Thank you Grandpa. A Tribute to Takeshi “Grown” Yugawa.

Row 1- Betty Nishijima, Corrinne Yugawa, Barbara Jean Nishimoto, 2 unknown, Eleanor Fujimori, Cherilyn Ito, Robert Garcia
Row 2- Francis Ouye, Gaylen Udo, Rudy Morishita, Lincoln Fujimori, Vandall Furusho, Wayne Yoshida, Lestor Alipio.
Row 3- Clyde Yoshimura, Calvin Motoda, Neal Ouye, William Garcia, Maurice Motoda, Delbert Ouye, Paul Yoshida.
Back row- Masa Sunahara, Takashi Nonaka, Takeshi Yugawa, Jack Ouye, Merril Ito

Takeshi “Grown” Yugawa (Short for overgrown because he as a tall kid) 5th Dan was born in Hilo, Hawaii  in 1920 to Kazuo and Yae Yugawa. He was raised in Hakalau on the Big Island along with 2 brothers and 2 sisters. “Grown” enlisted in the Army during the 2nd World War and when he came back married Hanako Uyeno. “Grown” and Hanako raised 6 children in the Hakalau plantation camp area. “Grown” worked in the Hakalau plantation mill nearby for many years and was a council member of the local union. He was an avid ballroom dancer and loved softball in his later years.

“Grown” was introduced to Aikido in 1957 by a demonstration of the Hilo Aikido club in Hakalau. “Grown” was already friends with Takashi Nonaka Sensei (8th dan former Hilo Ki Society Chief instructor) who was the head instructor at the Hilo Dojo. Nonaka Sensei stated ” He trained hard.. I saw potential having we need a leader in Hakalau..I trained him to be an instructor…Hakalau had a nice group”. The Hakalau Aikido club practiced on the 2nd floor of the Japanese school next to the Hakalau Jodo mission. The assistant instructors were Masa Sunahara and later Wayne “Pops” Yoshida. The building was demolished in the mid to late 70’s. Nonaka Sensei was driving to train in Hilo, Keaau and Hakalau (Around 30 miles) several times a week to train the then new art of Aikido to newcomers.  “Grown” achieved shodan in 1961.  In March 1961, O Sensei visited the Big Island and the members of the Hakalau dojo took part of the seminars and demos in Hilo, Honokaa and Kona. According to my Father and family, O Sensei visited the Hakalau Dojo and had dinner at the Yugawa household on one occasion during his visit. My one Uncle stated he was amazed that O Sensei could do the splits and touch is forehead to the ground. My other Uncle who was lucky to practice with O-Sensei stated ” When I grabbed his hand there was a weird energy around it.. Like you weren’t supposed to be there grabbing him”.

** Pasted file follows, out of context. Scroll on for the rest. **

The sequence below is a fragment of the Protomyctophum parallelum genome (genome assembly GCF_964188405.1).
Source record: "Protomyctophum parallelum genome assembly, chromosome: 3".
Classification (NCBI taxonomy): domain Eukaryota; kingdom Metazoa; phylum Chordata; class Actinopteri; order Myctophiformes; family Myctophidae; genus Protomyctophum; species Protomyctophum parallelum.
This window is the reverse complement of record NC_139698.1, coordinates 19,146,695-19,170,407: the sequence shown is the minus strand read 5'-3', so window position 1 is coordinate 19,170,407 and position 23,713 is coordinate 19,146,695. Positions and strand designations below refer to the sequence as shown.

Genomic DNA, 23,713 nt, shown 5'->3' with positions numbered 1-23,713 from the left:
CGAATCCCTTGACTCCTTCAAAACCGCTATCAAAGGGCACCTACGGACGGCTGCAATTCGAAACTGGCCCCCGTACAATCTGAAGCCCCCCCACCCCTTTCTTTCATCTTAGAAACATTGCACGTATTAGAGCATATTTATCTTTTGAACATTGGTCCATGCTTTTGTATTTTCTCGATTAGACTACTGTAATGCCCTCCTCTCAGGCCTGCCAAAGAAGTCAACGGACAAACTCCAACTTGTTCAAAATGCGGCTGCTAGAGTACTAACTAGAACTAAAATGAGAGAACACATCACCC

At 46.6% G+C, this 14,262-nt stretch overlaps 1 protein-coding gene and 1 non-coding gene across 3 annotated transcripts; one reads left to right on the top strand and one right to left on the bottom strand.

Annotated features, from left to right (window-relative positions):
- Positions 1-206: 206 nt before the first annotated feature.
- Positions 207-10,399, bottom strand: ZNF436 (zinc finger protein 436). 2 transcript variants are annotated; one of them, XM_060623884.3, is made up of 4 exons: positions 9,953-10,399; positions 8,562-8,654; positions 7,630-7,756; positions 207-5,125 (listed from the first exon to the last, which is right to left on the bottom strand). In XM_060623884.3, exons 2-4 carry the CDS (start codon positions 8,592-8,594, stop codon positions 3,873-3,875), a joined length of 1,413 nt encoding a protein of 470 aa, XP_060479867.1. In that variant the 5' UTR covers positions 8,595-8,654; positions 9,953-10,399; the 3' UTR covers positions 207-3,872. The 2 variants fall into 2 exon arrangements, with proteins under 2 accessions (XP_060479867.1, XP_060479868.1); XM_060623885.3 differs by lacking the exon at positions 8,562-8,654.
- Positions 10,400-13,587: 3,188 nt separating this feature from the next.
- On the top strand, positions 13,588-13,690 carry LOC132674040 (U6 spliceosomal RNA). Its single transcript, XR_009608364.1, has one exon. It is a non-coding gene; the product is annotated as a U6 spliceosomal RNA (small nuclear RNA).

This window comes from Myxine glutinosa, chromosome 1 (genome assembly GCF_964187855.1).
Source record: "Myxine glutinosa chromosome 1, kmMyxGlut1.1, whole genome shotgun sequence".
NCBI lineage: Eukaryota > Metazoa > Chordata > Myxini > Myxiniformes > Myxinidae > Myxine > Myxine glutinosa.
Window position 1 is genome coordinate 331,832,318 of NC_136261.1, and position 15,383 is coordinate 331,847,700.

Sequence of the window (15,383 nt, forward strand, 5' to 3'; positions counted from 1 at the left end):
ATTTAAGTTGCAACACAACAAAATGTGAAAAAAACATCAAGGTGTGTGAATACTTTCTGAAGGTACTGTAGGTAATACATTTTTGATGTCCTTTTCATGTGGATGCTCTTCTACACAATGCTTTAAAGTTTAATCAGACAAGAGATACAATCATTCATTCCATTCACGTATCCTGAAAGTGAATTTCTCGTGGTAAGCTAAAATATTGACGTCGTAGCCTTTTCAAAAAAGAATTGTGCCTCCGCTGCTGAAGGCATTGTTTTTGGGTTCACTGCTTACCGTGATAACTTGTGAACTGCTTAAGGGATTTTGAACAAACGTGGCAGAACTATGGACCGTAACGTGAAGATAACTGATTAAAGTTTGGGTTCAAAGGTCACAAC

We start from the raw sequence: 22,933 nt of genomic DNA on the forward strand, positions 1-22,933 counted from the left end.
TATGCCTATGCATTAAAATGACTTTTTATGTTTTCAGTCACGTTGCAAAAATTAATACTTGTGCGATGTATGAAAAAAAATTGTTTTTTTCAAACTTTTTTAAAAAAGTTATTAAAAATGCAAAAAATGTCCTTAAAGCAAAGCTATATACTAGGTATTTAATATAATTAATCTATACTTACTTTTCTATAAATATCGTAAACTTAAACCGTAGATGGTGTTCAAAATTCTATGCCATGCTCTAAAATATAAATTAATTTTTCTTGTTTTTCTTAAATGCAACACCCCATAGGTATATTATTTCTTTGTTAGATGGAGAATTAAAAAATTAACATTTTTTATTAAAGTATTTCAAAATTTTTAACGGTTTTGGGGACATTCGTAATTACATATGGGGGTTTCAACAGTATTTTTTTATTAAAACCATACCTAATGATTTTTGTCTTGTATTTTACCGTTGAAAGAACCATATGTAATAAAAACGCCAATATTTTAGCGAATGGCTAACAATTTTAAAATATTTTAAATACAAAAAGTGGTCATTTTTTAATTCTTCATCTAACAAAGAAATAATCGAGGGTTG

“Grown” was known to be a hard and strong practitioner of Aikido. Hajime Uyeki Sensei a local Sensei from Hilo stated ” When “Grown” threw you he meant business…He was a good instructor and well liked by everybody”. The people living in Hakalau were country plantation people who worked hard in the mills and practiced hard also.  My father told me that my Grandfather  trained the women in the dojo to be extra hard on men to the point where none of the men wanted to train with the women in fear of being hurt.  A strict disciplinarian, sometimes would “discipline” his children in the dojo for troublesome behavior in school. Also in this dojo, instead of tatami they used Kaynick a byproduct of sugar cane leaves and epoxy over concrete which made for a “slightly” harder ukemi.

“Grown” also followed the Big Island dojo in following Koichi Tohei Sensei when the “split” happened in 1974. The Big Island group was close and tight knit and made the decision without hesitation.  My Grandfather may have been there at the Oceania floating restaurant when the “Split” was official. “Grown” was an active teacher until the mid to late 70’s when the Japanese school building was demolished. He still participated in activities and parties associated with the Aikido club for many years.

I never saw him practice or trained with him but heard stories from when I was a little kid. He did show me once how to roll when I first started taking Aikido. My renewed interest in Aikido and its early history was partially due to not being able to find any information or pictures. I was not able to speak with him in depth as I was living on the mainland when he passed away in 2005.  I don’t think he trained anyone famous and am not sure if any of his students are still practicing but,  ask anyone that grew up in the Hakalau area in the 1960’s and 1970’s and they will remember him fondly. I feel an obligation now to continue practicing and also to train my son when he is ready. Thank you Grandpa.

6 thoughts on “Thank you Grandpa. A Tribute to Takeshi “Grown” Yugawa.

  1. Thank you for sharing this interesting part of Aikido history.
    ..”my Grandfather trained the women in the dojo to be extra hard on men to the point where none of the men wanted to train with the women in fear of being hurt” it sounds like our Sensei
    and our dojo;)

    • Thank you for your comment! My father told me that my Grandfather felt Aikido had to be effective and the women had to be extra brutal because men were larger. I heard one lady that was a practicing member was extremely feared by the men and no one wanted to be uke for her shodan.

  2. It has been my joy to read the living history of your grandfather. My family, Ernest Akimseu, Sr. lived in Papakolea & I remembered attending Kalanianaole Elementary School. I grew up & lived down the road in Kalau’a. In fact I have fond memories of walking to school ‘Barefooted.’ Those were the dazes eh? I remembered walking up the road & Sundays were the days that Japanese TV was on. Kazikozo – the Wind Warrior I’ll never forget. There was a Hongwanji Temple that I passed before to cross the highway to get to Kalanianaole Elementary. Again thanks for the memories.

    • Ah thanks for the comment! I wish I could remember more of that era.Such a time of simple tastes and fun.

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